New life, new life
New life, new life
I'm not sure that those Depeche Mode lyrics refer to pregnancy at all, but they are bouncing around my head this morning. I just read a post by Brianna Heldt about the struggles and joys involved in being open to life (well, that's how I saw it!) and things have triggered in my brain.
Obviously, we can't be expected to be as holy as Mary and say "yes God, I will bear this baby and accept the inconvenience to my life without complaint", can we? (Can we?!!!) Is it sacrilegious to ponder whether she moaned and griped just a little bit? Other saints have certainly gone through life struggling with their sufferings, not always relying on God's support. What is acceptable for the rest of us?
I personally tend to find that pregnancy exposes my humanness, and can interfere with my spiritual radar. I don't like who I become, and at a time when it challenges me to rely on God the most, and be thankful for the newness of life, it tempts me to hide under the duvet and not listen to anybody!
There are certain things associated with motherhood that I'm fine with - changing nappies, cleaning up vomit, researching better ways to parent, even getting messier than I'd like with glitter and paint! But first trimester pregnancy is so utterly transformative - hormones affect mood, create nausea, induce complete fatigue and in general make me feel less like God's vessel than a slightly unhinged selfish person. Why do they get to enjoy food and enjoy staying up reading/watching television in the evening? Why can't anyone grasp merely by osmosis that I am feeling rough, don't want to chat and need a lie down? Why can't I carry this life within me without feeling resentful and cross, even though it is much-longed for?
I know hormonal changes have a lot to answer for here - and I have to admit I go through something similar with my time of the month. I remember answering someone's question about what I would like to ask God about after my time on this earth, by saying I wanted to know why women's reproductive systems were so difficult to live with! But I already have my own answer to this, don't I - they are complicated, because they are what brings new life into the world. Why should they be easy? the more I try and understand DNA and the whole process, it astounds me.
This doesn't necessarily help with the suffering and complaining though, does it? It's one thing to be able to contemplate and appreciate the mystery of God's wonders in the abstract, and another to deal with them head on with your head in a bucket, trying to parent 3Sisters when you want to be prone on the sofa. Brianna put it into context for me by focusing on the existence of the new baby's SOUL - I really don't want to be Grumpy Mama for my family, OR the tiny one growing within. But it's still troublesome to overcome my attitude when I feel physically dreadful, emotionally fraught and mentally drained.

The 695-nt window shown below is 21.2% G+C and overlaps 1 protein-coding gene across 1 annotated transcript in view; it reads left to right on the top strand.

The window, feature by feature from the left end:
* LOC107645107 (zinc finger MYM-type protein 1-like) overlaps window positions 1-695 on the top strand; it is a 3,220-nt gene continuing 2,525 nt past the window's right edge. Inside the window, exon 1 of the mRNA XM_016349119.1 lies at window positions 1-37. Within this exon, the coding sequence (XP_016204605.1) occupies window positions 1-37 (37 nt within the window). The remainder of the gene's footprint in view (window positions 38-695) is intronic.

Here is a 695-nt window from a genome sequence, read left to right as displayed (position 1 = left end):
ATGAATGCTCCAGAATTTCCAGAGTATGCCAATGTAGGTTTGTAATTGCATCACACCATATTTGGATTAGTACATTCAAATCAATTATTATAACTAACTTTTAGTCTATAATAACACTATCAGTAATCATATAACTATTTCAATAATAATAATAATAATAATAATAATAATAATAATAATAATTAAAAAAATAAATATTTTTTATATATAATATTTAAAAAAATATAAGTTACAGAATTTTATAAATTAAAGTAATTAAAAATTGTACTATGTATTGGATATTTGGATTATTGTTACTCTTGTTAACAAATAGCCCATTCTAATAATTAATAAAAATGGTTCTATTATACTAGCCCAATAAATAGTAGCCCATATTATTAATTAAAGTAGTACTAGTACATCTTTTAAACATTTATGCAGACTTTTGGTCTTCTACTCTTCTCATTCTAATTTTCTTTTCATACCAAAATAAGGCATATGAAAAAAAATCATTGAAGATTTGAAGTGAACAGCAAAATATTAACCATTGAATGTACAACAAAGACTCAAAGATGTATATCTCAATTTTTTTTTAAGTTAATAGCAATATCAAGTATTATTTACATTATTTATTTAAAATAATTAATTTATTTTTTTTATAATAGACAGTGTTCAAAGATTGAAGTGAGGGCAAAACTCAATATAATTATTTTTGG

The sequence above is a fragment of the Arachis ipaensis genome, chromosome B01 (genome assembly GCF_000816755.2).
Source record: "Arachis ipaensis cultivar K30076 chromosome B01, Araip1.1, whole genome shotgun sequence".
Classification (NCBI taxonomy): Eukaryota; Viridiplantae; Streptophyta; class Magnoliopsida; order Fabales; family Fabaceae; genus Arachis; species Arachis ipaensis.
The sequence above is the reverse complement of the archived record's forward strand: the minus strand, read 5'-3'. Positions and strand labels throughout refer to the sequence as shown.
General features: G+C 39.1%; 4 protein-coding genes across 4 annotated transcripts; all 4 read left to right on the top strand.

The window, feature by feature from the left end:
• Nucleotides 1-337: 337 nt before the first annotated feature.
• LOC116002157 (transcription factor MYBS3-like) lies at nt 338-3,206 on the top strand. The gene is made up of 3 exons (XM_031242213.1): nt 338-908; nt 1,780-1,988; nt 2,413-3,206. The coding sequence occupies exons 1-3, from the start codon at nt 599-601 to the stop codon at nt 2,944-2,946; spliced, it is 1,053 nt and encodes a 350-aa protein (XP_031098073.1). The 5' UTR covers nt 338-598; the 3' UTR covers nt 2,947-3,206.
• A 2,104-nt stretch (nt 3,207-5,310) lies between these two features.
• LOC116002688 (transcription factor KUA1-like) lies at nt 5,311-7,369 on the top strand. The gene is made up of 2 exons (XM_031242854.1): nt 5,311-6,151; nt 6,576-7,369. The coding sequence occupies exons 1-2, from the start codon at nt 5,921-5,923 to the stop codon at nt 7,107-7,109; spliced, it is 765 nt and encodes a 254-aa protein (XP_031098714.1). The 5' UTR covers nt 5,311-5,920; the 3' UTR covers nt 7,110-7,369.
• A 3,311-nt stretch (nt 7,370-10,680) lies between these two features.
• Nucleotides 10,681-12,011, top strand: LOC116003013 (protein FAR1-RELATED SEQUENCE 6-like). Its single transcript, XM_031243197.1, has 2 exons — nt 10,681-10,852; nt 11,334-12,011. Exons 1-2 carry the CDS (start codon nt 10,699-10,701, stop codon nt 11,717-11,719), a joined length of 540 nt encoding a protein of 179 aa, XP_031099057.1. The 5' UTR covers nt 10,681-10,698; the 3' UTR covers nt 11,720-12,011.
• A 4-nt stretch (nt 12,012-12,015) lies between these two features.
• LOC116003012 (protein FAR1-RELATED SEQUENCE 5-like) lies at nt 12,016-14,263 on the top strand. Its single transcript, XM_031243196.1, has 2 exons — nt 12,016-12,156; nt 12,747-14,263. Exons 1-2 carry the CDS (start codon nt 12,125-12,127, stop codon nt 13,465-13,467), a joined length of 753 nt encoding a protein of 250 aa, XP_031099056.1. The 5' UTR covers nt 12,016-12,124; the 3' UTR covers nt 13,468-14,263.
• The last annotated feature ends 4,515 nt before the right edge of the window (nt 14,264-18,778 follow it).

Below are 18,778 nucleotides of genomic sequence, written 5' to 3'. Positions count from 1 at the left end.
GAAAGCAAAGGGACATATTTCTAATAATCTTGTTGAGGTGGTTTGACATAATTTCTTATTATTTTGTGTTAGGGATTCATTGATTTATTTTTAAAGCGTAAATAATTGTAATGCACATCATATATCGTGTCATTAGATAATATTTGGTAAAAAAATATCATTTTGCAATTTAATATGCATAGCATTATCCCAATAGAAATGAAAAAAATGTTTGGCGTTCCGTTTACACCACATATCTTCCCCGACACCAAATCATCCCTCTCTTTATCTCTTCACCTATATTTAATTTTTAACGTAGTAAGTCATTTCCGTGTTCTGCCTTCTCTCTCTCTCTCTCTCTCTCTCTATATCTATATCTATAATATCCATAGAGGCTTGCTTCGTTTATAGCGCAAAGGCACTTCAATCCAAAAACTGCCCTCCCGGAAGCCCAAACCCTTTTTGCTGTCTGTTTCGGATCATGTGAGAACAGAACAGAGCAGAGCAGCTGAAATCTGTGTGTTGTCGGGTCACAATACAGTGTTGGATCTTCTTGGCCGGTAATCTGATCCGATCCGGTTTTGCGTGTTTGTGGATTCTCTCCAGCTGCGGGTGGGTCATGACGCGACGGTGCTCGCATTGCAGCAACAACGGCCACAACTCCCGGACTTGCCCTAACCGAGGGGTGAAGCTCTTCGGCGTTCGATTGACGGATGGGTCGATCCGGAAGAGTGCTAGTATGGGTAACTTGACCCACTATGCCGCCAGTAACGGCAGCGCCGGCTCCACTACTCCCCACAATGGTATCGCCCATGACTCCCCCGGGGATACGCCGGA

It hardly compares to time hanging on a cross, I know, but I'm the kind to take my suffering seriously. So much so, it took my 7 year old to point out that my selfishness was on show. How can I expect little girls to empathise with what's going on inside of me, when they literally have no clue? It's an opportunity to show them that childrearing is wonderful, joyful and doesn't stop you from loving all the others like there's no tomorrow, so that they can take this memory into their futures. This isn't necessarily easy, but it's something to aim for. I don't want to pretend that pregnancy is a picnic, but I can shape the way I react to it - with God's grace (bring on the grace, God!)
I've also been thinking this week not just about Jesus on the cross, or Mary's sacrifices for God, but of God giving His son, Jesus, to us for the sake of humanity, and seeing him suffer and die. What we go through is little compared to that. I suppose it must just be holiness versus humanity. Pregnancy and labour reveal us in our humanness - this can be ugly, shameful and desperate. But it is us, and it is how we feel. I don't want to repress my feelings on the subject, but a blog is perhaps a better place for it than the dinner table (or whingeing from the sofa that I don't want to come to the dinner table.)
New life (and obviously my children in particular) brings an unspeakable joy to me. I find it unfathomable at times that I grew (well, God grew) my girls from a bunch of cells into what they are now. It's a mind-blowing process whose effects I think we are right to question - for instance, newly pregnant couples can struggle to find togetherness at the very time they need it most. Yes, it can bring out the best in us. But it can also bring out the very worst. It asks us to remember that God is in control, and simply trust. We have to remember to petition him frequently for assistance, and to help the others in our families who are also dealing with first trimester fallout. We have to take the bad with the good, and focus on the visceral reality of our lives.
I feel taken away from the things I love spending time with the most - my husband, my children, reading, singing, cooking. But they will still be there when the energy has been put into growing the baby. The physical, warts-and-all realness of pregnancy. The thing that has always been there, before the development of culture and aesthetics and 'me'-time. It's OK to feel like this, and talk about this, the difficulty of this. We aren't expected to do it alone, nor do we have to shut up and get on with it. It's just getting used to a new normal, as they say. It won't last for ever - it's a phase, this too shall pass, and although the clichés won't help me, something will (like Brianna did) because that's also the way life happens, thank God!
Apologies for the disjointed, unfocused nature of this random post. I blame my hormones ;-)